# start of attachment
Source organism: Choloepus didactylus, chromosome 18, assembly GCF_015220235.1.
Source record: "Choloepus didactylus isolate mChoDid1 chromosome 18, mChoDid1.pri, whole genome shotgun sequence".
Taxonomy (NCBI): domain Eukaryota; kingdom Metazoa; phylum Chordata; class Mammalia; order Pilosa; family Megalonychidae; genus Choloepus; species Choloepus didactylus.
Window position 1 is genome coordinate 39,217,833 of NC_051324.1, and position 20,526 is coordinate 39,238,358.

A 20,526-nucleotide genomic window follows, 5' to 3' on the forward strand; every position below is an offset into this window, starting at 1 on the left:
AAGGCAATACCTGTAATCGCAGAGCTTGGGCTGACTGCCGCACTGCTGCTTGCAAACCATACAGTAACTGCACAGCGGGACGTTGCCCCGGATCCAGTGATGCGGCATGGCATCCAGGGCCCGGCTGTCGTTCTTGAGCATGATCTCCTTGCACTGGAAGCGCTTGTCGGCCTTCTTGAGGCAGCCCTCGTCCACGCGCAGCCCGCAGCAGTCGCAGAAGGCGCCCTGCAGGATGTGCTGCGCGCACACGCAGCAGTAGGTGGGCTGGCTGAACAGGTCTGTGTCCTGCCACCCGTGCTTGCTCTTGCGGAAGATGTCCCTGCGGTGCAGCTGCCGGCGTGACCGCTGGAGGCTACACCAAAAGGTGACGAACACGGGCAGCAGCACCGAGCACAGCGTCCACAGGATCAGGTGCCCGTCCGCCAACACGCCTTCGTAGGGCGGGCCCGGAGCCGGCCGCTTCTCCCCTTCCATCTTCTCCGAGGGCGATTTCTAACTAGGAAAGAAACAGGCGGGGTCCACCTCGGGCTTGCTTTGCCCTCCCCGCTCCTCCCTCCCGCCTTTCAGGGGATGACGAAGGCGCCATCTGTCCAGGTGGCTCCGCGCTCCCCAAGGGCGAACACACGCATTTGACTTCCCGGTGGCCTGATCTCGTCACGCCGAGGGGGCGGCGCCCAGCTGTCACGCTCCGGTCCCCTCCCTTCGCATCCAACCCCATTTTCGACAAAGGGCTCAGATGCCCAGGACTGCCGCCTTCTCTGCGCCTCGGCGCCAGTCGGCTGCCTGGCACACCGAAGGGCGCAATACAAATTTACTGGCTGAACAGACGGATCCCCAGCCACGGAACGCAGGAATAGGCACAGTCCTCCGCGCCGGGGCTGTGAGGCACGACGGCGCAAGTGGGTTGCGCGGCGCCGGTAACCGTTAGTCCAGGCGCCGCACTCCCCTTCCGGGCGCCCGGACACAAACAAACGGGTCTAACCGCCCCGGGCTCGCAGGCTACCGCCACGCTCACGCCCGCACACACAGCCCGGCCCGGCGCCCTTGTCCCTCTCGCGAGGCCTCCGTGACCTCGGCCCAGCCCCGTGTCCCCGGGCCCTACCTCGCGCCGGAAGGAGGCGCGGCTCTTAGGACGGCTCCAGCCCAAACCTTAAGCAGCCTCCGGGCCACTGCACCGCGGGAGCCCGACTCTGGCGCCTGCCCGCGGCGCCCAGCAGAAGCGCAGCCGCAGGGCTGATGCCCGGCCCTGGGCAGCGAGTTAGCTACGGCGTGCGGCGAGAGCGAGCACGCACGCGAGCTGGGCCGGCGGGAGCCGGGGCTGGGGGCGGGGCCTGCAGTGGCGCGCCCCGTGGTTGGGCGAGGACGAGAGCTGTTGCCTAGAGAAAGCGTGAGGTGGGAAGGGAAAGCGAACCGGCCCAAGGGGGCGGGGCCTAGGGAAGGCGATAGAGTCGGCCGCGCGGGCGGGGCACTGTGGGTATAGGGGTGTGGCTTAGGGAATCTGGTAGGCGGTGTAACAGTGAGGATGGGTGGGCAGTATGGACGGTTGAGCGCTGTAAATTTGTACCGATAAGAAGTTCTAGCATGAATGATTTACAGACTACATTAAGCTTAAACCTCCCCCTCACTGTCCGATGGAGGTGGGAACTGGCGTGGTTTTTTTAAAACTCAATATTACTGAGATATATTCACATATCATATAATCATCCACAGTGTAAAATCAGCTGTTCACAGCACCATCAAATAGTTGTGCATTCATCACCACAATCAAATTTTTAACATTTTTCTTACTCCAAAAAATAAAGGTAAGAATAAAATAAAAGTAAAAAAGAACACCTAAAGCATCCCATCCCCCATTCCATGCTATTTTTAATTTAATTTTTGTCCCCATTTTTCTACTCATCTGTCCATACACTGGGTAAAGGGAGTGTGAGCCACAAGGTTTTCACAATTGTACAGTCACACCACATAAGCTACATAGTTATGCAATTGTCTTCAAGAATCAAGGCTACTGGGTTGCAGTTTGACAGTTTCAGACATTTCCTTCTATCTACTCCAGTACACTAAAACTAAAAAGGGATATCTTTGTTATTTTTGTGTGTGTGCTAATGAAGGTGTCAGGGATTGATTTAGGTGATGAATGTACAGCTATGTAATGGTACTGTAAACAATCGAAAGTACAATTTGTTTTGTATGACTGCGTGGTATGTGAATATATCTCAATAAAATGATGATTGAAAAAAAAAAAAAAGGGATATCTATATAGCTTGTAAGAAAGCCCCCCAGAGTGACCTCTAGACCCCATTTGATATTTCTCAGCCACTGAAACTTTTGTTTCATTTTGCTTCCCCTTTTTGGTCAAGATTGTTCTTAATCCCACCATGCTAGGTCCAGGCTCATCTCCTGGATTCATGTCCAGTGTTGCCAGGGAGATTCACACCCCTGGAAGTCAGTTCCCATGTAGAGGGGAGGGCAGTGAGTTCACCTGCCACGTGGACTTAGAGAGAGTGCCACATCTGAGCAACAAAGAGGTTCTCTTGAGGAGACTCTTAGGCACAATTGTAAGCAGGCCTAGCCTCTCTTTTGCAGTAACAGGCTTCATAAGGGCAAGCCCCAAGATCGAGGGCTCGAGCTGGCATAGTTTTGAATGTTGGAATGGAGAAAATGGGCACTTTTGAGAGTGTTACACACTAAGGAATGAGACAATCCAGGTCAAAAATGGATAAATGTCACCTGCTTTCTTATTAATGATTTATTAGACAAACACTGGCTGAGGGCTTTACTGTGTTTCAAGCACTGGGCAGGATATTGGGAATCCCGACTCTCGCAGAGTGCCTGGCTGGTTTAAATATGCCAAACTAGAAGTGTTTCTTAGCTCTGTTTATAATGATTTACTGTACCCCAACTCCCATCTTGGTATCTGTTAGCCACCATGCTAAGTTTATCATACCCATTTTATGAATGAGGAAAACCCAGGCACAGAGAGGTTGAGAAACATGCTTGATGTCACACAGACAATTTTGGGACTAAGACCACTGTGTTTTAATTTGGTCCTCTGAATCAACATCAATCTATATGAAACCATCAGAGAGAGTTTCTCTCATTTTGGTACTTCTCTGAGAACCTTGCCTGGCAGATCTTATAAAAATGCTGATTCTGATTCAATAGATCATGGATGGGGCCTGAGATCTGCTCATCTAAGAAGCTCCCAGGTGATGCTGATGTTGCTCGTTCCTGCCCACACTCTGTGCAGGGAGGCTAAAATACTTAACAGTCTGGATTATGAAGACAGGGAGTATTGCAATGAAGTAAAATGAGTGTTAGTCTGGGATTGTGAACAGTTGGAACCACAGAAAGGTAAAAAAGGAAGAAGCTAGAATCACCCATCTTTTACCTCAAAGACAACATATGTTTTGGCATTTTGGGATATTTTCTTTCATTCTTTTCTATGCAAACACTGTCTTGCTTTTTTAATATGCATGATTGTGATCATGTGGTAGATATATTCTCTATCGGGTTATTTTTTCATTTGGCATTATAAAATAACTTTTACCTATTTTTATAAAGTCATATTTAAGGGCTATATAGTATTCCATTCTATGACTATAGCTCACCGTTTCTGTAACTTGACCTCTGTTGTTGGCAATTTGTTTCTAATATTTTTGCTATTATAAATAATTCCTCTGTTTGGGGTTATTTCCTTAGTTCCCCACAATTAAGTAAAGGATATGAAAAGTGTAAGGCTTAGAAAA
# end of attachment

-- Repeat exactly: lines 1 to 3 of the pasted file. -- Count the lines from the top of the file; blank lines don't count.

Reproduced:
Source organism: Choloepus didactylus, chromosome 18, assembly GCF_015220235.1.
Source record: "Choloepus didactylus isolate mChoDid1 chromosome 18, mChoDid1.pri, whole genome shotgun sequence".
Taxonomy (NCBI): domain Eukaryota; kingdom Metazoa; phylum Chordata; class Mammalia; order Pilosa; family Megalonychidae; genus Choloepus; species Choloepus didactylus.